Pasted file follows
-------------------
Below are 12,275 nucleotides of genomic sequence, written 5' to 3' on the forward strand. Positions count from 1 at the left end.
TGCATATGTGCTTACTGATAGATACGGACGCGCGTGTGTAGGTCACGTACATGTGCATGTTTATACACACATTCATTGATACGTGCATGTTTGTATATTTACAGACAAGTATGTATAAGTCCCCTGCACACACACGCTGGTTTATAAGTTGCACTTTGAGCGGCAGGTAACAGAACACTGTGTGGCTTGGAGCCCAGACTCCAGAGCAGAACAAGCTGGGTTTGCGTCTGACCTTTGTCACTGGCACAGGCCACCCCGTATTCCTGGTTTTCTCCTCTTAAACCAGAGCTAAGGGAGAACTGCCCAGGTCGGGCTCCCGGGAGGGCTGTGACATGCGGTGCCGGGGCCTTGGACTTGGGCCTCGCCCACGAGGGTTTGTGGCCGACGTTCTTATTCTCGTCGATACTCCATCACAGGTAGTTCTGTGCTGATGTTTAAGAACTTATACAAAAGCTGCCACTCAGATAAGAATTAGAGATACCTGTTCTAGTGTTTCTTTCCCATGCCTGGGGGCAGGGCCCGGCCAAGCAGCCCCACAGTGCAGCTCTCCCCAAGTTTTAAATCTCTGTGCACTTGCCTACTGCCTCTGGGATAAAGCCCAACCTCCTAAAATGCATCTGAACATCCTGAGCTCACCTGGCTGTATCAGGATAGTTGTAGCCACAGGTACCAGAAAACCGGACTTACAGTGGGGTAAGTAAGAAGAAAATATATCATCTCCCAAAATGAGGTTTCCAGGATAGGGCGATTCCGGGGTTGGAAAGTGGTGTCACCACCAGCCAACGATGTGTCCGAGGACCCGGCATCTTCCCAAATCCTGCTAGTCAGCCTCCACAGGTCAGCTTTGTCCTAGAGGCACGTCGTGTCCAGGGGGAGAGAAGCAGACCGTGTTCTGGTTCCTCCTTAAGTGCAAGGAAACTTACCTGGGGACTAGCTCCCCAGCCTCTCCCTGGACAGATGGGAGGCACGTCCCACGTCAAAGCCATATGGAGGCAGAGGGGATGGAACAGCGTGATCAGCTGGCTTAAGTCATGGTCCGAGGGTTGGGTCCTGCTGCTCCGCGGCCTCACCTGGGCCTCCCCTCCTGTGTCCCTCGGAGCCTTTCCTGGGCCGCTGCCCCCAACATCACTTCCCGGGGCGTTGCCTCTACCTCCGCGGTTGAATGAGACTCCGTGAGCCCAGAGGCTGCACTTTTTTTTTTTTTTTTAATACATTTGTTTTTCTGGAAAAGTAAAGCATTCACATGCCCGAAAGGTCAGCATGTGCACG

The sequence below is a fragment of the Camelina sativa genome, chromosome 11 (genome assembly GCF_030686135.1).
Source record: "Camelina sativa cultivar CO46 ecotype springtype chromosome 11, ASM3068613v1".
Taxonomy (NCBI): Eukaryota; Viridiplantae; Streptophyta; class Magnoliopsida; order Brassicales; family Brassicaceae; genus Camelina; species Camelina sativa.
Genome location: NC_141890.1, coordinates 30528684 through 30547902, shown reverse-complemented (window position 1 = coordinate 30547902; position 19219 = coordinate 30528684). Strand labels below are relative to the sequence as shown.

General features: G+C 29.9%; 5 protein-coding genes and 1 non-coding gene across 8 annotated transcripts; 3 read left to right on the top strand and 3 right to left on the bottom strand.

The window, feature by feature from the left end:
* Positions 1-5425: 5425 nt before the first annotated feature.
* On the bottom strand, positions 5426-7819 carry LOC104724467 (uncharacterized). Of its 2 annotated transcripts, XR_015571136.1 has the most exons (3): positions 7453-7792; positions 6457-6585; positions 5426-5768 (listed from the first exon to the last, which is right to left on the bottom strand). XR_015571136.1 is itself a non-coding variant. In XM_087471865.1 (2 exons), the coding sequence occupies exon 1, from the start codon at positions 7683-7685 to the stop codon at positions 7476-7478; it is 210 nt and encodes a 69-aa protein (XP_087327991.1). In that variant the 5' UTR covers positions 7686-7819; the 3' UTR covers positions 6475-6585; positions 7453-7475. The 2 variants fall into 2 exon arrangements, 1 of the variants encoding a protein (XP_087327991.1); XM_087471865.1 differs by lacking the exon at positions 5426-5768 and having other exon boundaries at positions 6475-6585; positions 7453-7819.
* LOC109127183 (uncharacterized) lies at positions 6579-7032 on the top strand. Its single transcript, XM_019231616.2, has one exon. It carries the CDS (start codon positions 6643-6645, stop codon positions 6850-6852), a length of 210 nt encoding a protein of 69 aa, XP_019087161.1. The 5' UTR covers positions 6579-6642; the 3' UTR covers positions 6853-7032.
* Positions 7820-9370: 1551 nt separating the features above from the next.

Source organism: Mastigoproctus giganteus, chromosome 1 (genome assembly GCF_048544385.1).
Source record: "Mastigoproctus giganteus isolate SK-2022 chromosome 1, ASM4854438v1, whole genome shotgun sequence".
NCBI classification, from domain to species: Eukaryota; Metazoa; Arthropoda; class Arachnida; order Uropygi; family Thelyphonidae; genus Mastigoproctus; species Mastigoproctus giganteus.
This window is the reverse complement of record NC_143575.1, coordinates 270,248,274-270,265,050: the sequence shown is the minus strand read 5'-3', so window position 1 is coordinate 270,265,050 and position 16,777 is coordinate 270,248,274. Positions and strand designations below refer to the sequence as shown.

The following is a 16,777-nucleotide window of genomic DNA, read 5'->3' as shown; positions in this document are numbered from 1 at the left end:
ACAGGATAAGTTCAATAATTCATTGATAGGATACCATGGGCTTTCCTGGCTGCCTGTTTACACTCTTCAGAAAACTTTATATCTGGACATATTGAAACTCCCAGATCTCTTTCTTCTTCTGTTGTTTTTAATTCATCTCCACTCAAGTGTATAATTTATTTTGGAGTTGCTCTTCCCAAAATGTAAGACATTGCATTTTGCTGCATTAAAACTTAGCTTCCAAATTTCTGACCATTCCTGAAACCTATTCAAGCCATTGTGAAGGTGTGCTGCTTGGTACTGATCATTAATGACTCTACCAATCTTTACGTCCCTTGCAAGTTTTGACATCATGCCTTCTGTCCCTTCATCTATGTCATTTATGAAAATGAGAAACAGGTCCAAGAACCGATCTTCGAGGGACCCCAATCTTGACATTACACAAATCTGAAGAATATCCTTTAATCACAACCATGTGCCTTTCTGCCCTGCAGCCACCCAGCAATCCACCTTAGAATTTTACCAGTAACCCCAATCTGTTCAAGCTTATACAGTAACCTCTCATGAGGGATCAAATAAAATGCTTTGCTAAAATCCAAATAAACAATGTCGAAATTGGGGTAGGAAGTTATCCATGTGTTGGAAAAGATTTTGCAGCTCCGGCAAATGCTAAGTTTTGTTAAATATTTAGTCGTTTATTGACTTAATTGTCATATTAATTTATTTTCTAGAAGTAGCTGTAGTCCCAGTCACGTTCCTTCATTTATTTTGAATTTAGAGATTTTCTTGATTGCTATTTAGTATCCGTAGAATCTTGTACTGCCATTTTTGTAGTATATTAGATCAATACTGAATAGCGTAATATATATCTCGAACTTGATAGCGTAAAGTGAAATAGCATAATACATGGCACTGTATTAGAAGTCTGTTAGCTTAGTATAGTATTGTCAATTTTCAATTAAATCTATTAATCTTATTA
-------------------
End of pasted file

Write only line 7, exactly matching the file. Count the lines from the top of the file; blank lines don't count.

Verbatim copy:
General features: G+C 29.9%; 5 protein-coding genes and 1 non-coding gene across 8 annotated transcripts; 3 read left to right on the top strand and 3 right to left on the bottom strand.